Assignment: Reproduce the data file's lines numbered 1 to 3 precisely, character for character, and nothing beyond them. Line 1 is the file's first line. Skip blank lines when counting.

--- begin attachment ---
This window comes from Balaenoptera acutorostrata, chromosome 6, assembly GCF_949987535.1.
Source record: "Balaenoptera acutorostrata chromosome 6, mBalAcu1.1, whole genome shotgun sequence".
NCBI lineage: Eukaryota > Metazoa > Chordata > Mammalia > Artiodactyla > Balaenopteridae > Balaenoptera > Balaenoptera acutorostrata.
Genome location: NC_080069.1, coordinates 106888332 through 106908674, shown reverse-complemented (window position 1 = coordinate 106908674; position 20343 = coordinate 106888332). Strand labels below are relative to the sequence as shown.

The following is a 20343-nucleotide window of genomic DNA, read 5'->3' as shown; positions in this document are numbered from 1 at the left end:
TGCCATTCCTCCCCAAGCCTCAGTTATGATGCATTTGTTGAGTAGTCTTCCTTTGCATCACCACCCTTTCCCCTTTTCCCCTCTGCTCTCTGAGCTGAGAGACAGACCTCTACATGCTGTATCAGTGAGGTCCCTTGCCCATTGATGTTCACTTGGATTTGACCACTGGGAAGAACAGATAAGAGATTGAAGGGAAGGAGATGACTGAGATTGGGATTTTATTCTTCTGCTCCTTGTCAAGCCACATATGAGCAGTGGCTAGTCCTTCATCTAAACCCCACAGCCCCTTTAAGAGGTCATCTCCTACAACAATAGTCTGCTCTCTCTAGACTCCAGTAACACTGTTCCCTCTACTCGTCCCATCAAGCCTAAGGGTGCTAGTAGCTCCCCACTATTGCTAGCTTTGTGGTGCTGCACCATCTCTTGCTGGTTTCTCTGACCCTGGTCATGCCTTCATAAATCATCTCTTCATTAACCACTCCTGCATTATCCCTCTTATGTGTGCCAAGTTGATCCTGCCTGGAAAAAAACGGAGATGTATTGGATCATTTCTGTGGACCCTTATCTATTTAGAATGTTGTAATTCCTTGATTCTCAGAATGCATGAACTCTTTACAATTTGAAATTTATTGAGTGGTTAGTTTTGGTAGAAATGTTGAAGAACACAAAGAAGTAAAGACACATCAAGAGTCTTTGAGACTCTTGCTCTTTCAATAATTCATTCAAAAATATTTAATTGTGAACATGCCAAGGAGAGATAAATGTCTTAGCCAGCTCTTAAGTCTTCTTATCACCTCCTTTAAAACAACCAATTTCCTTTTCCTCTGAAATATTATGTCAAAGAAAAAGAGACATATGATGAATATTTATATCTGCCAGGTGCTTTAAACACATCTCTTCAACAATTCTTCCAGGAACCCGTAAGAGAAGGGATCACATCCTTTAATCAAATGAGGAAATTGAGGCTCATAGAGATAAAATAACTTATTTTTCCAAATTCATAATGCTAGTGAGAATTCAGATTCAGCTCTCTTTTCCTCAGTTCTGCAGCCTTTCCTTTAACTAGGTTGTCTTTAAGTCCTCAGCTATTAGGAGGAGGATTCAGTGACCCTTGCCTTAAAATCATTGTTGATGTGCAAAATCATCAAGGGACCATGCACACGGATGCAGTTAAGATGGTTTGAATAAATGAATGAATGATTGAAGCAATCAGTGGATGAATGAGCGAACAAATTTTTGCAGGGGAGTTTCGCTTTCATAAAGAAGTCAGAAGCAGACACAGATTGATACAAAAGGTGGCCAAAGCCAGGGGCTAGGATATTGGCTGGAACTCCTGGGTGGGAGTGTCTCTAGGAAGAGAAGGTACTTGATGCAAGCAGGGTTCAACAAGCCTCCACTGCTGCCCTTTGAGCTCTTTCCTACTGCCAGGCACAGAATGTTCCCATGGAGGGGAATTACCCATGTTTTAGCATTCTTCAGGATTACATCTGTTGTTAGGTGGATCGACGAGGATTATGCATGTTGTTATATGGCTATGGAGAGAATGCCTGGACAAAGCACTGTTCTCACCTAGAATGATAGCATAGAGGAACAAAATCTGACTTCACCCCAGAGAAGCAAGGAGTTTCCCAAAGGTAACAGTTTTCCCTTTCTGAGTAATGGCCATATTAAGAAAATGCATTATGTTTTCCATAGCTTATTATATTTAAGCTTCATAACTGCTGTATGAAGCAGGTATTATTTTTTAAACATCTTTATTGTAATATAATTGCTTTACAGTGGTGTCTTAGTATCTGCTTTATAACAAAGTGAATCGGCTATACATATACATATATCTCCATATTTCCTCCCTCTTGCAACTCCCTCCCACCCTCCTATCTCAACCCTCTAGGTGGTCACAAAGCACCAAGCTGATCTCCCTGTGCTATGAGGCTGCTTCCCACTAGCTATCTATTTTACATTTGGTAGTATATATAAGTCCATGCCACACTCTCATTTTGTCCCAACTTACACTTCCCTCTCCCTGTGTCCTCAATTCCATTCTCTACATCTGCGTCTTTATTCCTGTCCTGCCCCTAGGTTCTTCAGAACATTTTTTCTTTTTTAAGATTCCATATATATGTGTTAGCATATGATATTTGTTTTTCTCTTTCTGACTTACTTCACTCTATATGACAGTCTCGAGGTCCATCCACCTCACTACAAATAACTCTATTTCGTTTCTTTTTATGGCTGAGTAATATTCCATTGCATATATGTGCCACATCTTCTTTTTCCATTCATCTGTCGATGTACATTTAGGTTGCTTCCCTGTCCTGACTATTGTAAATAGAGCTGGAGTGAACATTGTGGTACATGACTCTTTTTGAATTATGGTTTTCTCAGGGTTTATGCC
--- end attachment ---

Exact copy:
This window comes from Balaenoptera acutorostrata, chromosome 6, assembly GCF_949987535.1.
Source record: "Balaenoptera acutorostrata chromosome 6, mBalAcu1.1, whole genome shotgun sequence".
NCBI lineage: Eukaryota > Metazoa > Chordata > Mammalia > Artiodactyla > Balaenopteridae > Balaenoptera > Balaenoptera acutorostrata.